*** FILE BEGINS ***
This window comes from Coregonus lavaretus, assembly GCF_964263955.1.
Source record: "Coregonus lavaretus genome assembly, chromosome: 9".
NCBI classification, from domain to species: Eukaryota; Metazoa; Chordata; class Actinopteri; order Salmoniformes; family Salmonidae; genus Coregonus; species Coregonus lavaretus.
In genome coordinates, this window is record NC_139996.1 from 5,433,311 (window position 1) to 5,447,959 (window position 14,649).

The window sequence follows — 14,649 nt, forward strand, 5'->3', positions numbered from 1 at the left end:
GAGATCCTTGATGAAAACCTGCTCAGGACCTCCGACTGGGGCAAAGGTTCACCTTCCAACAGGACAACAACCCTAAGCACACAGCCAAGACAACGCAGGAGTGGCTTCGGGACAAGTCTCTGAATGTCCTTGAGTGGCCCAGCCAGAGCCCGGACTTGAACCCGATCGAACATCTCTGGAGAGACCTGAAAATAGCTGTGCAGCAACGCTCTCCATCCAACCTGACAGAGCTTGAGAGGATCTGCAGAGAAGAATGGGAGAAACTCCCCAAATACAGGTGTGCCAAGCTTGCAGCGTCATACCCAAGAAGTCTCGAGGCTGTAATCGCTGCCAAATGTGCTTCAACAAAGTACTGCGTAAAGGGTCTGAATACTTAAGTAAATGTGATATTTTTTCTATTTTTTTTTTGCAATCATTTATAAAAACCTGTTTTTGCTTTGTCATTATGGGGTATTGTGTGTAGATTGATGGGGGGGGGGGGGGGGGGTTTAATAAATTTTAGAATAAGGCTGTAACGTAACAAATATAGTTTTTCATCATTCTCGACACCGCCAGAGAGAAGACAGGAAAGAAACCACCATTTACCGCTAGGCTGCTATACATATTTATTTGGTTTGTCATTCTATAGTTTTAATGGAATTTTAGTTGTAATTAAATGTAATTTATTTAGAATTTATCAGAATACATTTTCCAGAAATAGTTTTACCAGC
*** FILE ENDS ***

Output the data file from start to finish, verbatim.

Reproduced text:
This window comes from Coregonus lavaretus, assembly GCF_964263955.1.
Source record: "Coregonus lavaretus genome assembly, chromosome: 9".
NCBI classification, from domain to species: Eukaryota; Metazoa; Chordata; class Actinopteri; order Salmoniformes; family Salmonidae; genus Coregonus; species Coregonus lavaretus.
In genome coordinates, this window is record NC_139996.1 from 5,433,311 (window position 1) to 5,447,959 (window position 14,649).

The window sequence follows — 14,649 nt, forward strand, 5'->3', positions numbered from 1 at the left end:
GAGATCCTTGATGAAAACCTGCTCAGGACCTCCGACTGGGGCAAAGGTTCACCTTCCAACAGGACAACAACCCTAAGCACACAGCCAAGACAACGCAGGAGTGGCTTCGGGACAAGTCTCTGAATGTCCTTGAGTGGCCCAGCCAGAGCCCGGACTTGAACCCGATCGAACATCTCTGGAGAGACCTGAAAATAGCTGTGCAGCAACGCTCTCCATCCAACCTGACAGAGCTTGAGAGGATCTGCAGAGAAGAATGGGAGAAACTCCCCAAATACAGGTGTGCCAAGCTTGCAGCGTCATACCCAAGAAGTCTCGAGGCTGTAATCGCTGCCAAATGTGCTTCAACAAAGTACTGCGTAAAGGGTCTGAATACTTAAGTAAATGTGATATTTTTTCTATTTTTTTTTTGCAATCATTTATAAAAACCTGTTTTTGCTTTGTCATTATGGGGTATTGTGTGTAGATTGATGGGGGGGGGGGGGGGGGGTTTAATAAATTTTAGAATAAGGCTGTAACGTAACAAATATAGTTTTTCATCATTCTCGACACCGCCAGAGAGAAGACAGGAAAGAAACCACCATTTACCGCTAGGCTGCTATACATATTTATTTGGTTTGTCATTCTATAGTTTTAATGGAATTTTAGTTGTAATTAAATGTAATTTATTTAGAATTTATCAGAATACATTTTCCAGAAATAGTTTTACCAGC